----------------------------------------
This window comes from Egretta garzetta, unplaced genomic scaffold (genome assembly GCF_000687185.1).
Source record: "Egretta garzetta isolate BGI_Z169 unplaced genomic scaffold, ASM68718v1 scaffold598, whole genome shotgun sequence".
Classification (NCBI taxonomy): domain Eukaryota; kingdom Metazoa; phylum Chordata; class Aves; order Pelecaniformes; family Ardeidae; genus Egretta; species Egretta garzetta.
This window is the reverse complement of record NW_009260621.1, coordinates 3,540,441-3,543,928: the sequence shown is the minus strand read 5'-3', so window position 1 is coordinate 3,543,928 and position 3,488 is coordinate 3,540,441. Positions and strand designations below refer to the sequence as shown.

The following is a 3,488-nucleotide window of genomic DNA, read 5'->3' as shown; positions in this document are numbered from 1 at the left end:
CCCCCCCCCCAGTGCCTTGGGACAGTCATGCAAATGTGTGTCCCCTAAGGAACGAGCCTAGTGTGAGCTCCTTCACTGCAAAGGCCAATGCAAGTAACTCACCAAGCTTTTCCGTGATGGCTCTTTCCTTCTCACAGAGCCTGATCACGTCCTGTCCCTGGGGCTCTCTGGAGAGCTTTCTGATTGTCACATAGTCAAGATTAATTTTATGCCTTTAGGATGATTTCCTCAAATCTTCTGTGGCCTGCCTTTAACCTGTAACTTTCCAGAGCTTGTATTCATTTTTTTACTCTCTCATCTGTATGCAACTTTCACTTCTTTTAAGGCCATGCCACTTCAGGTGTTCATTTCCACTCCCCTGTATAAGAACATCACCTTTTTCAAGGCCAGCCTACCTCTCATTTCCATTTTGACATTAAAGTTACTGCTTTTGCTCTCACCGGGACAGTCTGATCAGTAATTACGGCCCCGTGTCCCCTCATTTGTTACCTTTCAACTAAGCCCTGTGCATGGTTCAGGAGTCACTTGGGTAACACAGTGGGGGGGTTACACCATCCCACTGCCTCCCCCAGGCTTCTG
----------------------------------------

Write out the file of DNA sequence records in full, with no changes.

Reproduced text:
This window comes from Egretta garzetta, unplaced genomic scaffold (genome assembly GCF_000687185.1).
Source record: "Egretta garzetta isolate BGI_Z169 unplaced genomic scaffold, ASM68718v1 scaffold598, whole genome shotgun sequence".
Classification (NCBI taxonomy): domain Eukaryota; kingdom Metazoa; phylum Chordata; class Aves; order Pelecaniformes; family Ardeidae; genus Egretta; species Egretta garzetta.
This window is the reverse complement of record NW_009260621.1, coordinates 3,540,441-3,543,928: the sequence shown is the minus strand read 5'-3', so window position 1 is coordinate 3,543,928 and position 3,488 is coordinate 3,540,441. Positions and strand designations below refer to the sequence as shown.

The following is a 3,488-nucleotide window of genomic DNA, read 5'->3' as shown; positions in this document are numbered from 1 at the left end:
CCCCCCCCCCAGTGCCTTGGGACAGTCATGCAAATGTGTGTCCCCTAAGGAACGAGCCTAGTGTGAGCTCCTTCACTGCAAAGGCCAATGCAAGTAACTCACCAAGCTTTTCCGTGATGGCTCTTTCCTTCTCACAGAGCCTGATCACGTCCTGTCCCTGGGGCTCTCTGGAGAGCTTTCTGATTGTCACATAGTCAAGATTAATTTTATGCCTTTAGGATGATTTCCTCAAATCTTCTGTGGCCTGCCTTTAACCTGTAACTTTCCAGAGCTTGTATTCATTTTTTTACTCTCTCATCTGTATGCAACTTTCACTTCTTTTAAGGCCATGCCACTTCAGGTGTTCATTTCCACTCCCCTGTATAAGAACATCACCTTTTTCAAGGCCAGCCTACCTCTCATTTCCATTTTGACATTAAAGTTACTGCTTTTGCTCTCACCGGGACAGTCTGATCAGTAATTACGGCCCCGTGTCCCCTCATTTGTTACCTTTCAACTAAGCCCTGTGCATGGTTCAGGAGTCACTTGGGTAACACAGTGGGGGGGTTACACCATCCCACTGCCTCCCCCAGGCTTCTG